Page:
It was certainly a tale of two halves for the Eagles in their Week 6 loss to Baltimore – a futile offensive performance in the first two quarters was saved by a tenacious rebound in the final stanza of the game, and a similar type of output on the defensive side of the ball.
Let's start with the former. The offensive line had huge issues with Baltimore's defensive front. Carson Wentz took some brutally violent shots in this game as a passer, including a handful of sacks, none of which were of the "soft" variety. Wentz's toughness and resiliency stood out the most to me, and that manifested itself in multiple ways, whether it was tough throws against the blitz, his blocking on the perimeter, or this 40-yard run in the fourth quarter.
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I mentioned Wentz's ability to make throws under pressure, and this throw was one that stood out in that regard. The Baltimore defense led the entire league in blitzing coming into the game. But not only that, they also led the league in Cover 0 pressure. That means they sent all-out blitzes more than anyone in football. That showed up multiple times in this game.
On Cover 0 blitzes, the offense can't block everyone. The defense will always have one more than the line can block, so the quarterback has got to beat the blitz, either with his arm or with his legs. Carson did that on this play – with three defenders in his face – letting his receiver go up and make a play. Travis Fulgham came up with the touchdown reception late to pull the Eagles within one score.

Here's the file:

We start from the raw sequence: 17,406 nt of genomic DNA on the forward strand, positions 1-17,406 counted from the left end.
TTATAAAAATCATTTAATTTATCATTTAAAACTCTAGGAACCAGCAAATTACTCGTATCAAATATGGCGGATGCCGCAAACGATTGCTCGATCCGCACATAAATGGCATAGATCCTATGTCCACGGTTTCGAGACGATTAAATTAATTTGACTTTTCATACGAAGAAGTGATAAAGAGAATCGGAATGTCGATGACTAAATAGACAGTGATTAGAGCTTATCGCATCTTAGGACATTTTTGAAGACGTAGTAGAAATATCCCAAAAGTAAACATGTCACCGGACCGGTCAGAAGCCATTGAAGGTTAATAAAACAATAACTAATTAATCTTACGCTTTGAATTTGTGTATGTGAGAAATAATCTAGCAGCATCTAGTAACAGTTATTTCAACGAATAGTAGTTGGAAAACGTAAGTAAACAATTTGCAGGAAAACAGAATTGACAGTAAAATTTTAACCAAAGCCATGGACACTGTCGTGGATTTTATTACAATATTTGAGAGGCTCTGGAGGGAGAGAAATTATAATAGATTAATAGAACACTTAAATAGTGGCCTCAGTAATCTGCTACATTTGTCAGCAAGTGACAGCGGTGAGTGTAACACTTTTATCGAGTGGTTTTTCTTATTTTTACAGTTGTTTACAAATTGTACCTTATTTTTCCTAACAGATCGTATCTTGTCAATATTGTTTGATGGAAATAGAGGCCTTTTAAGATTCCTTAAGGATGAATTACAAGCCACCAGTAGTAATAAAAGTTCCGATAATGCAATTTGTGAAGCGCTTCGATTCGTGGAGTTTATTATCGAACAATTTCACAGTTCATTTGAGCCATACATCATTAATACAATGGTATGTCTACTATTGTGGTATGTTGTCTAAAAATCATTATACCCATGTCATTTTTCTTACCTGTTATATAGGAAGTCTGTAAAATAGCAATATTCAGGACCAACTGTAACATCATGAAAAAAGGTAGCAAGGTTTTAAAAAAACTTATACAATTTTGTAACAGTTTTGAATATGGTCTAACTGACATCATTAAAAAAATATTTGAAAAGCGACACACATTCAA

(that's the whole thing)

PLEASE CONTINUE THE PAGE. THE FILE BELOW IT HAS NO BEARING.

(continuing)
Wentz's remarkable toughness and ability to fight through adversity really, really impressed me in this game. He does everything he can to will this offense to success in multiple ways against two of the best defenses in the league over the last two weeks.
The troubles in the trenches also led to issues in the running game as well. Outside of one long run by Miles Sanders, the Eagles struggled to run the football in a traditional sense. The one player who, in a non-traditional sense, gave them a spark? Backup quarterback Jalen Hurts.
Hurts has been used as a runner, a passer, a receiver, and as a decoy so far in his young Eagles career. He's only appeared in a handful of snaps a game, but about half of those snaps have resulted in either first downs or touchdowns. Would that efficiency be the same in a larger sample size? Unlikely. But there's no denying that, as Head Coach Doug Pederson said on Sunday, Hurts' presence has a "calming effect" on the defense. Opposing defensive coordinators have to dial back their aggression and be more conservative with the versatile offensive weapon on the field. The Eagles will likely need to lean on Hurts in the near future as even more of a complementary piece with the injuries to Sanders, tight end Zach Ertz, along with the pre-existing ailments on that side of the ball.